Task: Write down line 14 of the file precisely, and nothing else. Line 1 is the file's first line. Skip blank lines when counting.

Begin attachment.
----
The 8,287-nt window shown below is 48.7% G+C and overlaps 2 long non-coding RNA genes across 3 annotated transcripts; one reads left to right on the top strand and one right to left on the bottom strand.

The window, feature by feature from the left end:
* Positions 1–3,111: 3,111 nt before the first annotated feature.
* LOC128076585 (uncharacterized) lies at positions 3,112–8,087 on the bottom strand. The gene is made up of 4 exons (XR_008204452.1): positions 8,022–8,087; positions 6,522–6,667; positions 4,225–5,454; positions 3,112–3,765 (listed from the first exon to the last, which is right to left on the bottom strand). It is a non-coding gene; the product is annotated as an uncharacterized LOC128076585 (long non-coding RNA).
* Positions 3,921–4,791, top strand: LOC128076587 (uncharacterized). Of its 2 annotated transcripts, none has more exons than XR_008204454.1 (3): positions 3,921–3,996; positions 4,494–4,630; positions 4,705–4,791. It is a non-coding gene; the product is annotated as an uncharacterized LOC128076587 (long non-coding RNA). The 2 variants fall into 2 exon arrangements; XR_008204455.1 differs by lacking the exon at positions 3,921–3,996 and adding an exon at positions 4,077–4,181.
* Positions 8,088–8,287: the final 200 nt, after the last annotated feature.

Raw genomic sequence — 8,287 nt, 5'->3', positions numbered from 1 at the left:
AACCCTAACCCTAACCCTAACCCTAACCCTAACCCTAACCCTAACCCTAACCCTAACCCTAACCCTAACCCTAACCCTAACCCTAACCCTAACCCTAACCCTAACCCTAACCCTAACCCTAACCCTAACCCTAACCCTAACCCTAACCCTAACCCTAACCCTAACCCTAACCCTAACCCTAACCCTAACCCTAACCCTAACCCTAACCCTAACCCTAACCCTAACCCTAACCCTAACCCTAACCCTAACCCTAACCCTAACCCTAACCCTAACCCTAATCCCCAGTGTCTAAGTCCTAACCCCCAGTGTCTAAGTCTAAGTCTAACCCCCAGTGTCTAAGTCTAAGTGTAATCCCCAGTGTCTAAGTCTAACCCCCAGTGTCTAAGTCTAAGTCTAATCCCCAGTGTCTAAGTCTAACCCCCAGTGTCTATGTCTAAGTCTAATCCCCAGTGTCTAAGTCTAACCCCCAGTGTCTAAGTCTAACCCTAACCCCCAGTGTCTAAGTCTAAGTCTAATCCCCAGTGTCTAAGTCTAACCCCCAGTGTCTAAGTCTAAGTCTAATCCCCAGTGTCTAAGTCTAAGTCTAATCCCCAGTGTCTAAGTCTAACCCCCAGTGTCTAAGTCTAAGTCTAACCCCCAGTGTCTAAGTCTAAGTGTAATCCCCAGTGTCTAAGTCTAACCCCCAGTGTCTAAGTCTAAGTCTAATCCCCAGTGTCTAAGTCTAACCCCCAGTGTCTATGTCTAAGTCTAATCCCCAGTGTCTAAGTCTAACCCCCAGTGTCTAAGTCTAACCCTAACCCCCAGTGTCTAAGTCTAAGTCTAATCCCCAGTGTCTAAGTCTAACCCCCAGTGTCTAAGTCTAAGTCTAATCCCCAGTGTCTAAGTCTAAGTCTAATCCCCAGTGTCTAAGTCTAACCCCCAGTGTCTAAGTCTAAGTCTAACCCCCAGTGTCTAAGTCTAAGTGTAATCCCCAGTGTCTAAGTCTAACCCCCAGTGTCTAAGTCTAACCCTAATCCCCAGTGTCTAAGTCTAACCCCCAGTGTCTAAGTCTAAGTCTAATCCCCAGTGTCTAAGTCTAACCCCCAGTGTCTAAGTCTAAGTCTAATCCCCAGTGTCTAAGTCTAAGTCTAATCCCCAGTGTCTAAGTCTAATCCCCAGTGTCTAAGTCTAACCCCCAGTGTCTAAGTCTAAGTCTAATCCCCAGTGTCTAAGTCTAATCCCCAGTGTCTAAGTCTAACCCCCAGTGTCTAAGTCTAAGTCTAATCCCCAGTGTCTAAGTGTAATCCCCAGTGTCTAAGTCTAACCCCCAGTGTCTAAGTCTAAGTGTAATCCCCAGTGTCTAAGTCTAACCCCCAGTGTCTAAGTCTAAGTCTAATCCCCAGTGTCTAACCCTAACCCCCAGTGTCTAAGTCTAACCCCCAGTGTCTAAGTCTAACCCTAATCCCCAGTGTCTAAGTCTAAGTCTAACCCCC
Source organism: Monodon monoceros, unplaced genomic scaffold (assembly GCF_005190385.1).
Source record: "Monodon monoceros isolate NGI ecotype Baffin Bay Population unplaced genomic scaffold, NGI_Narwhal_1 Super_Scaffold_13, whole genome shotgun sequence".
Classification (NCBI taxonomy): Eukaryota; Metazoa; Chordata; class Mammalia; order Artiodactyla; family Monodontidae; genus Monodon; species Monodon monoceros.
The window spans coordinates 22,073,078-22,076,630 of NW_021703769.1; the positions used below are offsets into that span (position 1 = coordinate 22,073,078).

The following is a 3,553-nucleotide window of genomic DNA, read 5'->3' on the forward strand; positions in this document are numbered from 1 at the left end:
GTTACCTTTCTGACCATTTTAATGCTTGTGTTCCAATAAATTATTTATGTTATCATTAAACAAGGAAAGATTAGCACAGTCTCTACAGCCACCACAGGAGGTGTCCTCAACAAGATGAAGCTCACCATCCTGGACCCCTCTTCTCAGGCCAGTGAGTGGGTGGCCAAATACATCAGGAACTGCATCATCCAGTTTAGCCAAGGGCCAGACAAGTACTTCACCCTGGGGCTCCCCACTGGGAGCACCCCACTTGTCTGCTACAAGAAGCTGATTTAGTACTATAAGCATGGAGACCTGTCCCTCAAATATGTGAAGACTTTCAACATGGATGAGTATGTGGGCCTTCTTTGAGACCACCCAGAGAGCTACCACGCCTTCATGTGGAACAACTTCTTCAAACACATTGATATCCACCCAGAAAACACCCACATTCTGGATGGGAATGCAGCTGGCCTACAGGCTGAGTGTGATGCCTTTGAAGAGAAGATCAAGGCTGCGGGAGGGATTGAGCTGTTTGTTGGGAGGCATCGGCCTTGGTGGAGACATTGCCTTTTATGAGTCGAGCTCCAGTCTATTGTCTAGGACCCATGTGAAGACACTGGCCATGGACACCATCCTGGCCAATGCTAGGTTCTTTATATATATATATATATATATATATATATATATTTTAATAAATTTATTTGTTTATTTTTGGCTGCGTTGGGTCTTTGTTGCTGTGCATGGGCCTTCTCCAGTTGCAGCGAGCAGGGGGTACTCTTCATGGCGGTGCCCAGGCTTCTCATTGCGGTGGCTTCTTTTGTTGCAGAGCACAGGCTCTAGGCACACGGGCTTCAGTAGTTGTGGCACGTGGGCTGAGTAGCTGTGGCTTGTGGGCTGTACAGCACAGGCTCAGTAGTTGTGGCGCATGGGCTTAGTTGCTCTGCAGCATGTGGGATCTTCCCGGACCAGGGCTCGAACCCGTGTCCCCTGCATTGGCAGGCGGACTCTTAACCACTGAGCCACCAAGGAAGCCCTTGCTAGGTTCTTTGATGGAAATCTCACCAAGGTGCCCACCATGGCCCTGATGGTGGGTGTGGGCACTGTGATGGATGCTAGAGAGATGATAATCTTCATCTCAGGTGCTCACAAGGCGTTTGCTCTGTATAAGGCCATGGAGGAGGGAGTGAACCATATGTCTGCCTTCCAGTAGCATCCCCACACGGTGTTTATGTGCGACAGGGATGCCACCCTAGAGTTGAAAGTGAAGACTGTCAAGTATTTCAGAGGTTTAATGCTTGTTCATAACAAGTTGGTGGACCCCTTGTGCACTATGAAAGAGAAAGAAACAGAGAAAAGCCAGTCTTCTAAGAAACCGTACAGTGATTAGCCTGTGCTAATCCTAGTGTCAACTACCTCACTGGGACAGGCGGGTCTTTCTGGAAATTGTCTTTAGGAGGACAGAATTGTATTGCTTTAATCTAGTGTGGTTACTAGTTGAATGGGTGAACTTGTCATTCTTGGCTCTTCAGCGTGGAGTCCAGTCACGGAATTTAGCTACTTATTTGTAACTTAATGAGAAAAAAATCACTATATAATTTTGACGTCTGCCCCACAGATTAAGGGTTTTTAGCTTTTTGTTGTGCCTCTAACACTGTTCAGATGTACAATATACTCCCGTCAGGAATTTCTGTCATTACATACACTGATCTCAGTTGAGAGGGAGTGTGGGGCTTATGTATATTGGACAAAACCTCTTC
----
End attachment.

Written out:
GTTACCTTTCTGACCATTTTAATGCTTGTGTTCCAATAAATTATTTATGTTATCATTAAACAAGGAAAGATTAGCACAGTCTCTACAGCCACCACAGGAGGTGTCCTCAACAAGATGAAGCTCACCATCCTGGACCCCTCTTCTCAGGCCAGTGAGTGGGTGGCCAAATACATCAGGAACTGCATCATCCAGTTTAGCCAAGGGCCAGACAAGTACTTCACCCTGGGGCTCCCCACTGGGAGCACCCCACTTGTCTGCTACAAGAAGCTGATTTAGTACTATAAGCATGGAGACCTGTCCCTCAAATATGTGAAGACTTTCAACATGGATGAGTATGTGGGCCTTCTTTGAGACCACCCAGAGAGCTACCACGCCTTCATGTGGAACAACTTCTTCAAACACATTGATATCCACCCAGAAAACACCCACATTCTGGATGGGAATGCAGCTGGCCTACAGGCTGAGTGTGATGCCTTTGAAGAGAAGATCAAGGCTGCGGGAGGGATTGAGCTGTTTGTTGGGAGGCATCGGCCTTGGTGGAGACATTGCCTTTTATGAGTCGAGCTCCAGTCTATTGTCTAGGACCCATGTGAAGACACTGGCCATGGACACCATCCTGGCCAATGCTAGGTTCTTTATATATATATATATATATATATATATATATATTTTAATAAATTTATTTGTTTATTTTTGGCTGCGTTGGGTCTTTGTTGCTGTGCATGGGCCTTCTCCAGTTGCAGCGAGCAGGGGGTACTCTTCATGGCGGTGCCCAGGCTTCTCATTGCGGTGGCTTCTTTTGTTGCAGAGCACAGGCTCTAGGCACACGGGCTTCAGTAGTTGTGGCACGTGGGCTGAGTAGCTGTGGCTTGTGGGCTGTACAGCACAGGCTCAGTAGTTGTGGCGCATGGGCTTAGTTGCTCTGCAGCATGTGGGATCTTCCCGGACCAGGGCTCGAACCCGTGTCCCCTGCATTGGCAGGCGGACTCTTAACCACTGAGCCACCAAGGAAGCCCTTGCTAGGTTCTTTGATGGAAATCTCACCAAGGTGCCCACCATGGCCCTGATGGTGGGTGTGGGCACTGTGATGGATGCTAGAGAGATGATAATCTTCATCTCAGGTGCTCACAAGGCGTTTGCTCTGTATAAGGCCATGGAGGAGGGAGTGAACCATATGTCTGCCTTCCAGTAGCATCCCCACACGGTGTTTATGTGCGACAGGGATGCCACCCTAGAGTTGAAAGTGAAGACTGTCAAGTATTTCAGAGGTTTAATGCTTGTTCATAACAAGTTGGTGGACCCCTTGTGCACTATGAAAGAGAAAGAAACAGAGAAAAGCCAGTCTTCTAAGAAACCGTACAGTGATTAGCCTGTGCTAATCCTAGTGTCAACTACCTCACTGGGACAGGCGGGTCTTTCTGGAAATTGTCTTTAGGAGGACAGAATTGTATTGCTTTAATCTAGTGTGGTTACTAGTTGAATGGGTGAACTTGTCATTCTTGGCTCTTCAGCGTGGAGTCCAGTCACGGAATTTAGCTACTTATTTGTAACTTAATGAGAAAAAAATCACTATATAATTTTGACGTCTGCCCCACAGATTAAGGGTTTTTAGCTTTTTGTTGTGCCTCTAACACTGTTCAGATGTACAATATACTCCCGTCAGGAATTTCTGTCATTACATACACTGATCTCAGTTGAGAGGGAGTGTGGGGCTTATGTATATTGGACAAAACCTCTTC